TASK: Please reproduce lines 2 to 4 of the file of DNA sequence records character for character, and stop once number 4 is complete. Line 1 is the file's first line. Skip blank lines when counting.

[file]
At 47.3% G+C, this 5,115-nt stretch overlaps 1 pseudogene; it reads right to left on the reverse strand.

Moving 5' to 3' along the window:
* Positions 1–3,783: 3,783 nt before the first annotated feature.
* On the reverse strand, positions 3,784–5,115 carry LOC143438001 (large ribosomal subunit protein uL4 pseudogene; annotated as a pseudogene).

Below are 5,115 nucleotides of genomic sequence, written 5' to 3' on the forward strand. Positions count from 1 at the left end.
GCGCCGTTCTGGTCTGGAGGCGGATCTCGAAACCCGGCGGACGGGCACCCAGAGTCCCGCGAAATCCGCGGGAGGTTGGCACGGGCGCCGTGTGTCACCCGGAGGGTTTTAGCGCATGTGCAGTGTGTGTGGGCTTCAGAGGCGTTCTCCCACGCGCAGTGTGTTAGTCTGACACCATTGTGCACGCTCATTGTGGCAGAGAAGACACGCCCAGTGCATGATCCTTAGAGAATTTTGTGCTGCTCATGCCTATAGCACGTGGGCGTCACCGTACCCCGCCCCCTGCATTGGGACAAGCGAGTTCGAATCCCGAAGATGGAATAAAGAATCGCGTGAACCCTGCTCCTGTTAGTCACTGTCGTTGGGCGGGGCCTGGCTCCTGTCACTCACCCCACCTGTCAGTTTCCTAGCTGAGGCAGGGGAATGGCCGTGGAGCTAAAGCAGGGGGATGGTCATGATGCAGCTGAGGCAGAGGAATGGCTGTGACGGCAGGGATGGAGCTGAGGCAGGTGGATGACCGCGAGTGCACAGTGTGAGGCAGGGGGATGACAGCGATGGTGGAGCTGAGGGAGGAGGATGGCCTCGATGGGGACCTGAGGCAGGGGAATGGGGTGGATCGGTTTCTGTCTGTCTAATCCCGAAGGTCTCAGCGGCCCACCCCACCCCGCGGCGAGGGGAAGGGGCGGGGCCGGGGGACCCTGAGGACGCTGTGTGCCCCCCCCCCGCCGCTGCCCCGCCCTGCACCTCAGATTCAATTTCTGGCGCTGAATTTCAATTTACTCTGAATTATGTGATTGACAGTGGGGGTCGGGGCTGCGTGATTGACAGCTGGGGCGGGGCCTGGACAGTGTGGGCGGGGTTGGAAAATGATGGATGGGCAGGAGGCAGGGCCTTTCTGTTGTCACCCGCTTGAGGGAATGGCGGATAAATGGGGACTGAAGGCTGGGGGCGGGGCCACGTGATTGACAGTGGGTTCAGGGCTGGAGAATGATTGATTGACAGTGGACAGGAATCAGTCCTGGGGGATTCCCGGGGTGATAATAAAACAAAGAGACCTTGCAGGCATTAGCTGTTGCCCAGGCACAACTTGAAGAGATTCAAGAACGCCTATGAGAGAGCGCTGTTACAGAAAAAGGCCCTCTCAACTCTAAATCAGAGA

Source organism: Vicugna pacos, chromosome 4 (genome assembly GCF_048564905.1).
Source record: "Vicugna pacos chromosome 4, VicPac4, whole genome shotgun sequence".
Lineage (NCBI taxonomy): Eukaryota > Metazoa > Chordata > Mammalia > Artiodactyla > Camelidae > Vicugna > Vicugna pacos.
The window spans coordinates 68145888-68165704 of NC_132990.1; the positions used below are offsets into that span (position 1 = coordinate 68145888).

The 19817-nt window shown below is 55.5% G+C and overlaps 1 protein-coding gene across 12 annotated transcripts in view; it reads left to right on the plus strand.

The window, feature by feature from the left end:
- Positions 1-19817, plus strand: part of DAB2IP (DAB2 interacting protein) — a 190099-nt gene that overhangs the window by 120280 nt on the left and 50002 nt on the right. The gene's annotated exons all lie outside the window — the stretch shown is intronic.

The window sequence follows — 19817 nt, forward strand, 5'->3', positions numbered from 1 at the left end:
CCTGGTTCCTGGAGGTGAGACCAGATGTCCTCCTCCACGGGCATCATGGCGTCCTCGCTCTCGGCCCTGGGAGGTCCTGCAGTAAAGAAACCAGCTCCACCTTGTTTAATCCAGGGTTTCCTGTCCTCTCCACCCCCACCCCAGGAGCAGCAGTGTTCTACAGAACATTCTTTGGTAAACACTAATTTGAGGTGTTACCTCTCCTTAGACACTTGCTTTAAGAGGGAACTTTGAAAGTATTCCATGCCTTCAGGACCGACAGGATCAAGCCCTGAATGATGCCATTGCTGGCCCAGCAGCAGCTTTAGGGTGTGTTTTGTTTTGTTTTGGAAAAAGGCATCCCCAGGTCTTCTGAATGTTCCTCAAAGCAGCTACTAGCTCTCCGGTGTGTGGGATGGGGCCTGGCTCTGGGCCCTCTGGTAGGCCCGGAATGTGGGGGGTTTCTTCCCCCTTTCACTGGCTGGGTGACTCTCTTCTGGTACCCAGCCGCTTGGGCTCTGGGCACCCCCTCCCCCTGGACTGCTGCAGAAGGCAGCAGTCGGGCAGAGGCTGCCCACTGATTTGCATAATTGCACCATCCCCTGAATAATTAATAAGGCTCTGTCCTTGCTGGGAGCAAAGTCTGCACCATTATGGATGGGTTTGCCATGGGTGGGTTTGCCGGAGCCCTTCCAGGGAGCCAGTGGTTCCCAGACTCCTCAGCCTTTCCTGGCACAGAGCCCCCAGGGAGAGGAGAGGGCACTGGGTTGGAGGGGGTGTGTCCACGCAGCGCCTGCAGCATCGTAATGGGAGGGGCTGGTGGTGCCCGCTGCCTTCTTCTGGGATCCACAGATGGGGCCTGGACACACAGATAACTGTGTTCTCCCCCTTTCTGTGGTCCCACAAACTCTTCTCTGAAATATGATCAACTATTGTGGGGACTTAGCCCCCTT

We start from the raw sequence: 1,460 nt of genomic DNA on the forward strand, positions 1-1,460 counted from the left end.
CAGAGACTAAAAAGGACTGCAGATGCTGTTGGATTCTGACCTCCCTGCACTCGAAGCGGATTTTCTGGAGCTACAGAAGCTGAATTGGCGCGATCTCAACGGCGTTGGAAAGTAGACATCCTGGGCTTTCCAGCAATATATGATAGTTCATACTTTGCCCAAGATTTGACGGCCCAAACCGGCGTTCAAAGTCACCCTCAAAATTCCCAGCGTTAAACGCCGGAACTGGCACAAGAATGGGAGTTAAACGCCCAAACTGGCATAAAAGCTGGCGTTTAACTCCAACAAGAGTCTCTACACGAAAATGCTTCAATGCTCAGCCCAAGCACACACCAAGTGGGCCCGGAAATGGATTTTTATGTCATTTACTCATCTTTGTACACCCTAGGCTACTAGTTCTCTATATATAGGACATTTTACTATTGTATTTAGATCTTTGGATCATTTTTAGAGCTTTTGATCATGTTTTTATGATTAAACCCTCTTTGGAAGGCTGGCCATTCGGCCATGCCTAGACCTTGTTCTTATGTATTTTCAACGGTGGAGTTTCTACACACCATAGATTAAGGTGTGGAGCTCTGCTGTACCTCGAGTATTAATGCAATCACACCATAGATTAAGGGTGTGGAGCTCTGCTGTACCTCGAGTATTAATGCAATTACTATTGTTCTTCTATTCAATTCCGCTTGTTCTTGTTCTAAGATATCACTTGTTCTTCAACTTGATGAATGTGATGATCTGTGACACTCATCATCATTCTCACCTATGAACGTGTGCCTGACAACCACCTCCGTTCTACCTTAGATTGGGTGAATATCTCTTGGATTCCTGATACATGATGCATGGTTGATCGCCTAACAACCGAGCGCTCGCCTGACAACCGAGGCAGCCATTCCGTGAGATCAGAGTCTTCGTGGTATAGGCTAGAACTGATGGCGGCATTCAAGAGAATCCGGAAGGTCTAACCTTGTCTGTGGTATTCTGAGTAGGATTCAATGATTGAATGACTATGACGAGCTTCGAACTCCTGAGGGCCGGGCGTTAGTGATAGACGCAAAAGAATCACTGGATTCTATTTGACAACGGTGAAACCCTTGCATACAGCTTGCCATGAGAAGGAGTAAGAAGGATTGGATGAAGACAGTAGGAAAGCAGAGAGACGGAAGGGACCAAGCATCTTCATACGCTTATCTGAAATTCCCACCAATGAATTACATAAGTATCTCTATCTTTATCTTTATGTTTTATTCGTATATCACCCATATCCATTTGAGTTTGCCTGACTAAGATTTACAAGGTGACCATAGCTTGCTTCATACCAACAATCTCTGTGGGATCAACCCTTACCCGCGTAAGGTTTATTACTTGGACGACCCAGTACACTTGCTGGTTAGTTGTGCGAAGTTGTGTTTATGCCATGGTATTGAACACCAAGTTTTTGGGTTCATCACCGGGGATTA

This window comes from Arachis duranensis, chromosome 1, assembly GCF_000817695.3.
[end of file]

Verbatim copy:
Moving 5' to 3' along the window:
* Positions 1–3,783: 3,783 nt before the first annotated feature.
* On the reverse strand, positions 3,784–5,115 carry LOC143438001 (large ribosomal subunit protein uL4 pseudogene; annotated as a pseudogene).